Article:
Practise what you preach: Incorporating acoustics in an office redesign

The main lobby of the Aercoustics office features an open café area for informal meetings, which doubles as a welcoming foyer for clients.
All photos © Shai Gil

By Steve Titus, B.A.Sc., P.Eng.

Moving offices is not enjoyable, but when a business outgrows its existing space, it has no choice but to find another option. Relocation can bring some negative reactions from employees, but finding a new place to call home does have it benefits. In the case of this author’s firm, Aercoustics Engineering, the company’s old office did not reflect its evolving state; it was a traditional space with a mix of private offices and open areas, poorly laid out and incapable of handling organic growth.

The meeting rooms were noisy because the mechanical system was not properly designed, and employees were unable to move around and collaborate with others because of a lack of connectivity. Meeting rooms were enclosed and not wired to central servers, making it difficult to simply walk in and work. This meant people were essentially tied to their desks if they needed to use their computers or telephones. Unfortunately, the old space could not accommodate how the company envisioned its space, so the team moved to a larger, more customized office to accommodate its growing team and encourage more collaboration.

As experts in noise and vibration control, the Aercoustics team has been involved in designing multiple offices. When it was time to design the company’s own new space, the goal was to take these experts’ combined experience and create a modern facility that would serve as a real-life example of how to successfully build an open office. It would act as a case study for clients to see first-hand some of the concepts discussed in design meetings, which are often difficult to grasp without a visual.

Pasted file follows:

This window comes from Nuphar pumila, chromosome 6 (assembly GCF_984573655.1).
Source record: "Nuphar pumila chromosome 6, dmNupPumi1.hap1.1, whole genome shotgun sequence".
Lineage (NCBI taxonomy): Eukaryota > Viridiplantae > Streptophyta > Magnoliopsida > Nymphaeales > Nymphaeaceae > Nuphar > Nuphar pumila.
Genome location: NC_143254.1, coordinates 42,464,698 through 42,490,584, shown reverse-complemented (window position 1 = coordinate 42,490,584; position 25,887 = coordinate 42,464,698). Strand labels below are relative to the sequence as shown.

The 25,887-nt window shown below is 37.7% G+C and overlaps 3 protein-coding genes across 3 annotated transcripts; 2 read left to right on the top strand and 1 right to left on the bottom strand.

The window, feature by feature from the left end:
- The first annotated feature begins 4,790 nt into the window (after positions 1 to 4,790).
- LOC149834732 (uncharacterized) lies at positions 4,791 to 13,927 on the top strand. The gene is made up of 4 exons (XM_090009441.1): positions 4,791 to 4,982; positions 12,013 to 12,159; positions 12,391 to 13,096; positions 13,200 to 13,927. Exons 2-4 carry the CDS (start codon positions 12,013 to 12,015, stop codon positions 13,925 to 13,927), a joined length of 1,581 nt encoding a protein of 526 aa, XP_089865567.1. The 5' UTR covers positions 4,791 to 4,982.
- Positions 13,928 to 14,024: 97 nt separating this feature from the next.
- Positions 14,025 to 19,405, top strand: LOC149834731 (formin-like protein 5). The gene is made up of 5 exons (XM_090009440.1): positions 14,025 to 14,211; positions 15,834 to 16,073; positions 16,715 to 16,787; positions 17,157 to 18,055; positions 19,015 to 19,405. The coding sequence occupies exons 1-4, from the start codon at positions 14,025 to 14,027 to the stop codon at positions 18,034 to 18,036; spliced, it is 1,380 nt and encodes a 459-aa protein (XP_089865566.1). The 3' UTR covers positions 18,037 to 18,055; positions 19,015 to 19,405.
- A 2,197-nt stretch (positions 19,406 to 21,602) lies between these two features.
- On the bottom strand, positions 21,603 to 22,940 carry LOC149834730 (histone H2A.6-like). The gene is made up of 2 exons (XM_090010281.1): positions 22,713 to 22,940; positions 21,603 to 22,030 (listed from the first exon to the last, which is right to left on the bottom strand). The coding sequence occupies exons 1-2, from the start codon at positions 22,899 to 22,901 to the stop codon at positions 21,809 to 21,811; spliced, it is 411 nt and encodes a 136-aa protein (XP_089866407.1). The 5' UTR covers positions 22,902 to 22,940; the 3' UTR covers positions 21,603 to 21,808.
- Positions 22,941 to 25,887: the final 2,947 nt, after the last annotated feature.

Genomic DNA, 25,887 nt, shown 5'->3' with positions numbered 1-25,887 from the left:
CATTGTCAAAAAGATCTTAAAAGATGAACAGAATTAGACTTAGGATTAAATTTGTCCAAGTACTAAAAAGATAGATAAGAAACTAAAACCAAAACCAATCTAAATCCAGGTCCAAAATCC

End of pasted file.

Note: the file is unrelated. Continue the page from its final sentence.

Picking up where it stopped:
A view down the main hall of the new office, which features meeting rooms with a glass wall, smaller huddle areas, and a stylized visual screen providing acoustic and visual separation.

Addressing noise concerns in the design
The goal was to have a large, open office that included a flexible open café area, meeting rooms with one glass wall, and smaller huddle areas, as well as private rooms in which to make phone calls. Over the years, several clients had requested similar designs, but had a number of concerns about acoustic performance in this office style, including:

  • while open offices are attractive and trendy, it can be difficult to maintain privacy and productivity in an open space;
  • glass allows more visual connectivity space, but a single pane of glass does not offer adequate isolation to minimize sound transfer, introducing a fear that any solution to achieving a higher degree of privacy would be extremely cost-prohibitive; and
  • high ceilings are attractive, but often the weak link when it comes to noise—particularly if they are left open—and acoustic ceiling tiles can also be an issue without fully understanding their expectations of privacy.

This last issue was a key challenge for the team, because the goal was to design walls that were not built up to the ceiling, but still maintain adequate privacy for each room.

The team considered each concern and addressed it in the office design to demonstrate how the right design and amount of acoustic absorption can make an open office work without compromising privacy.

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